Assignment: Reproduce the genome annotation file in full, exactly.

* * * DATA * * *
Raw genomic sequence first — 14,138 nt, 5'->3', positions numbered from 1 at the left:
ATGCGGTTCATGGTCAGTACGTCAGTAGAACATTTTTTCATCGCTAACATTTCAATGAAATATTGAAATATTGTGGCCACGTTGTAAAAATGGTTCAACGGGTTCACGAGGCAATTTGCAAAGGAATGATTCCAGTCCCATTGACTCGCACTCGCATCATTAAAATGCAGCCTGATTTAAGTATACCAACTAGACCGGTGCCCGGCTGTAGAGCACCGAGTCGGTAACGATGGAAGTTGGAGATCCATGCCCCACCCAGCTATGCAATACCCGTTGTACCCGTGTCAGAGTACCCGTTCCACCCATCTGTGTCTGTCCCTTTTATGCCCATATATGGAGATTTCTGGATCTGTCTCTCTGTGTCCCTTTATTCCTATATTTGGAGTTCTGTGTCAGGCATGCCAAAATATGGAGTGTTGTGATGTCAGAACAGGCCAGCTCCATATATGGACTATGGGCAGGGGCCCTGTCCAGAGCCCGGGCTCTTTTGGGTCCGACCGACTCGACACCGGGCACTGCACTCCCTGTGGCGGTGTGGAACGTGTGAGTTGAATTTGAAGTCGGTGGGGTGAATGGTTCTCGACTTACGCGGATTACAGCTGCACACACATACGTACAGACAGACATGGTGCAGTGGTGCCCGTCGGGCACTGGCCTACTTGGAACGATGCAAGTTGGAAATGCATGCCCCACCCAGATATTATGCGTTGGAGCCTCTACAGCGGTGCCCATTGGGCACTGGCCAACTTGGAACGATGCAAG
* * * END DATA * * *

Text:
Raw genomic sequence first — 14,138 nt, 5'->3', positions numbered from 1 at the left:
ATGCGGTTCATGGTCAGTACGTCAGTAGAACATTTTTTCATCGCTAACATTTCAATGAAATATTGAAATATTGTGGCCACGTTGTAAAAATGGTTCAACGGGTTCACGAGGCAATTTGCAAAGGAATGATTCCAGTCCCATTGACTCGCACTCGCATCATTAAAATGCAGCCTGATTTAAGTATACCAACTAGACCGGTGCCCGGCTGTAGAGCACCGAGTCGGTAACGATGGAAGTTGGAGATCCATGCCCCACCCAGCTATGCAATACCCGTTGTACCCGTGTCAGAGTACCCGTTCCACCCATCTGTGTCTGTCCCTTTTATGCCCATATATGGAGATTTCTGGATCTGTCTCTCTGTGTCCCTTTATTCCTATATTTGGAGTTCTGTGTCAGGCATGCCAAAATATGGAGTGTTGTGATGTCAGAACAGGCCAGCTCCATATATGGACTATGGGCAGGGGCCCTGTCCAGAGCCCGGGCTCTTTTGGGTCCGACCGACTCGACACCGGGCACTGCACTCCCTGTGGCGGTGTGGAACGTGTGAGTTGAATTTGAAGTCGGTGGGGTGAATGGTTCTCGACTTACGCGGATTACAGCTGCACACACATACGTACAGACAGACATGGTGCAGTGGTGCCCGTCGGGCACTGGCCTACTTGGAACGATGCAAGTTGGAAATGCATGCCCCACCCAGATATTATGCGTTGGAGCCTCTACAGCGGTGCCCATTGGGCACTGGCCAACTTGGAACGATGCAAG